A turn key business is a business that includes everything you need to immediately start running the business.
Defined a turnkey operation as "A product or service which can be implemented or utilized with no additional work required by the buyer (just by 'turning the key')".
A business that is being sold as a turnkey business would include tangibles such as inventory and equipment through intangibles such as a previously established reputation and goodwill. Entrepreneurs considering buying a turnkey business should always do their due diligence and be sure they know exactly what a particular turnkey operation includes; not all turnkey businesses are created equal!
The job of the business development professional is typically to identify new business opportunities-whether that means new markets, new partnerships with other businesses, new ways to reach existing markets, or new product or service offerings to better meet the needs of existing markets-and then to go out and exploit those opportunities to bring in more revenue.
Since the field is a cousin of marketing and sales, even when an organization doesn't have a stand-alone business development department or employees with the phrase "biz dev" in their job titles, you can bet that folks in sales and/or marketing are handling business development responsibilities. You can find biz dev jobs in all industries-at everything from tech startups to huge pharmaceutical companies. What the work entails, exactly, depends on how big a company is and what industry it's in.
During a conversation about sales this week with my extremely smart friend Chris, he told me about a sales idea that is both simple and brilliant. It's one of those "Why didn't I think of this?" concepts.
Chris sells extremely large, complex technical consulting projects. As part of this process, he makes very sure to use a whiteboard for any presenting he does, and insures that his prospective customers use it too. And that, ladies and gentlemen, is what closes the sale.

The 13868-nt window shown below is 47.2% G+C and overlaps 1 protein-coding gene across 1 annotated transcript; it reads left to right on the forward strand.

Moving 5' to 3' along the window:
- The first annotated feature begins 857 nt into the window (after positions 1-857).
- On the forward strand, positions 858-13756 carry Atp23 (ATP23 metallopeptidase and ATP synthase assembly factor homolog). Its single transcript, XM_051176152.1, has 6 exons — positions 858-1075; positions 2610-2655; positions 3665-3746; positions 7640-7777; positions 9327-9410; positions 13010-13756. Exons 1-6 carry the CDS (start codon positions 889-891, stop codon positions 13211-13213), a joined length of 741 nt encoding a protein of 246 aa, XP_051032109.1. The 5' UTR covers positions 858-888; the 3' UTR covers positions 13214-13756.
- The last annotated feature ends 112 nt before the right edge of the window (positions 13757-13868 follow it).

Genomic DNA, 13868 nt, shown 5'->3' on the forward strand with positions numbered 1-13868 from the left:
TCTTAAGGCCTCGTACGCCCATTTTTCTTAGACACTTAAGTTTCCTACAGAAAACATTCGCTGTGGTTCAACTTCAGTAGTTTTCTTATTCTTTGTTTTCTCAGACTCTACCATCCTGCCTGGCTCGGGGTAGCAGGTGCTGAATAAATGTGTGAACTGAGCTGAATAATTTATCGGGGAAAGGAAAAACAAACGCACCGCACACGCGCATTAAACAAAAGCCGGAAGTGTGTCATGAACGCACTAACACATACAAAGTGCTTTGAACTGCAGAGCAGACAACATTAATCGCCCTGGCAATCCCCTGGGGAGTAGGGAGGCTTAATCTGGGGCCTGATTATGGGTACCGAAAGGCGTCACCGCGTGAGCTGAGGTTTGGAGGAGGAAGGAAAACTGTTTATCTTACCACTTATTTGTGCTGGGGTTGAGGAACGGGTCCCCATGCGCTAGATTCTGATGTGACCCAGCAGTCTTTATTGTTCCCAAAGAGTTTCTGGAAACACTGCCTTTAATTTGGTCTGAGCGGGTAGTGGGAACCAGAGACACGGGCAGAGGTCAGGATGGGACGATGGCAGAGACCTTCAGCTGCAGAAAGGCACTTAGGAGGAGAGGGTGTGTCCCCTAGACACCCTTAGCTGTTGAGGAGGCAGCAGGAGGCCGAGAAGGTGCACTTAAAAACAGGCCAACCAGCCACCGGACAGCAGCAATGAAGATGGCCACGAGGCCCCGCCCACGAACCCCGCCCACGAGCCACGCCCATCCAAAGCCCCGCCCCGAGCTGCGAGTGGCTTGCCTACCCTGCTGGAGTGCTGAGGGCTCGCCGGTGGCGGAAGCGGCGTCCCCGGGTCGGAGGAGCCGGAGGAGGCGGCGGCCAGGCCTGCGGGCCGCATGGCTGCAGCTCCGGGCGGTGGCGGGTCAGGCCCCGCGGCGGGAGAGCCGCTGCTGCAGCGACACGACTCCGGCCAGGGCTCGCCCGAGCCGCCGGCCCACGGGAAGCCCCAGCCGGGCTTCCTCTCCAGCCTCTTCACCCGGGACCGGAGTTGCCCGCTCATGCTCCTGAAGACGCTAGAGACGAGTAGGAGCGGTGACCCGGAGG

Think about it. There's Chris, up at the front of the room. He is at a whiteboard, and he begins do diagram . . . something. It could be the architecture of the network itself. Or the business processes and logic behind it. Or the financial impact of the project. Whatever. Regardless of the subject, he is careful to start building a diagram on the whiteboard with lots of little boxes and circles and arrows and stuff.
And as he works away at this, at some point, he invites one of the prospects to come up to the whiteboard and contribute to the diagram.
This is the Big Moment. First of all, nobody ever says "no" to this. Second, once they're up there, and start adding little boxes and arrows of their own, the entire dynamic of the meeting changes. It is no longer Chris trying to convince them of something. It's Chris and the prospect, working together to solve a problem.
This is a huge shift. Suddenly, the prospect is invested in the situation, and in the proposed solution to the situation. It's now his solution, too.
Whatever you're selling, get the prospect to participate in both defining the problem and crafting the proposed solution. A white board is an excellent way to do this. Once they do, the entire dialogue goes from whether they should work with you to how.